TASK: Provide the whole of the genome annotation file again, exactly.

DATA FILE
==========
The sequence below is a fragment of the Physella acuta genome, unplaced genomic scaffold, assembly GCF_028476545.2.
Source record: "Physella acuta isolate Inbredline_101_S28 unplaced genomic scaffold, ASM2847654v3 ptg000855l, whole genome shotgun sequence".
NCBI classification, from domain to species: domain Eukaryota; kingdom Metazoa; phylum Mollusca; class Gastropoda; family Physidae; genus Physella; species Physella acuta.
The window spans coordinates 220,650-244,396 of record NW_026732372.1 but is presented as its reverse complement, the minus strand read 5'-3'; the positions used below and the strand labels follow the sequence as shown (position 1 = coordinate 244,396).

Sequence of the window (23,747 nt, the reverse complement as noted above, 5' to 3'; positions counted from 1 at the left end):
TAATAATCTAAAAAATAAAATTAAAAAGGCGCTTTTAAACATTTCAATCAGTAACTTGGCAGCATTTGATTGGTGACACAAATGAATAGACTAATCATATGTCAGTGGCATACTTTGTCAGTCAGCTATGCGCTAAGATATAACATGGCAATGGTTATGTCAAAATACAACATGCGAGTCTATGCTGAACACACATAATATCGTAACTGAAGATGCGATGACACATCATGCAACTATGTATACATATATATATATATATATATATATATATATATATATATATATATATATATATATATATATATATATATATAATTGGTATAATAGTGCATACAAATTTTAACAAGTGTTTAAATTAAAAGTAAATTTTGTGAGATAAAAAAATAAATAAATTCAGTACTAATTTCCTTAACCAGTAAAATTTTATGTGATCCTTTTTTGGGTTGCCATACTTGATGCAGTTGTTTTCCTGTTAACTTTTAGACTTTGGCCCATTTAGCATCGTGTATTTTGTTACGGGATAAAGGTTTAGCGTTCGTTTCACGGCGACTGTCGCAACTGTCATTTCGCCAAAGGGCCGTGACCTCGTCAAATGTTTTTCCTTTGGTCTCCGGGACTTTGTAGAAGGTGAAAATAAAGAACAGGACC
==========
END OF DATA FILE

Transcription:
The sequence below is a fragment of the Physella acuta genome, unplaced genomic scaffold, assembly GCF_028476545.2.
Source record: "Physella acuta isolate Inbredline_101_S28 unplaced genomic scaffold, ASM2847654v3 ptg000855l, whole genome shotgun sequence".
NCBI classification, from domain to species: domain Eukaryota; kingdom Metazoa; phylum Mollusca; class Gastropoda; family Physidae; genus Physella; species Physella acuta.
The window spans coordinates 220,650-244,396 of record NW_026732372.1 but is presented as its reverse complement, the minus strand read 5'-3'; the positions used below and the strand labels follow the sequence as shown (position 1 = coordinate 244,396).

Sequence of the window (23,747 nt, the reverse complement as noted above, 5' to 3'; positions counted from 1 at the left end):
TAATAATCTAAAAAATAAAATTAAAAAGGCGCTTTTAAACATTTCAATCAGTAACTTGGCAGCATTTGATTGGTGACACAAATGAATAGACTAATCATATGTCAGTGGCATACTTTGTCAGTCAGCTATGCGCTAAGATATAACATGGCAATGGTTATGTCAAAATACAACATGCGAGTCTATGCTGAACACACATAATATCGTAACTGAAGATGCGATGACACATCATGCAACTATGTATACATATATATATATATATATATATATATATATATATATATATATATATATATATATATATATATATATATATAATTGGTATAATAGTGCATACAAATTTTAACAAGTGTTTAAATTAAAAGTAAATTTTGTGAGATAAAAAAATAAATAAATTCAGTACTAATTTCCTTAACCAGTAAAATTTTATGTGATCCTTTTTTGGGTTGCCATACTTGATGCAGTTGTTTTCCTGTTAACTTTTAGACTTTGGCCCATTTAGCATCGTGTATTTTGTTACGGGATAAAGGTTTAGCGTTCGTTTCACGGCGACTGTCGCAACTGTCATTTCGCCAAAGGGCCGTGACCTCGTCAAATGTTTTTCCTTTGGTCTCCGGGACTTTGTAGAAGGTGAAAATAAAGAACAGGACC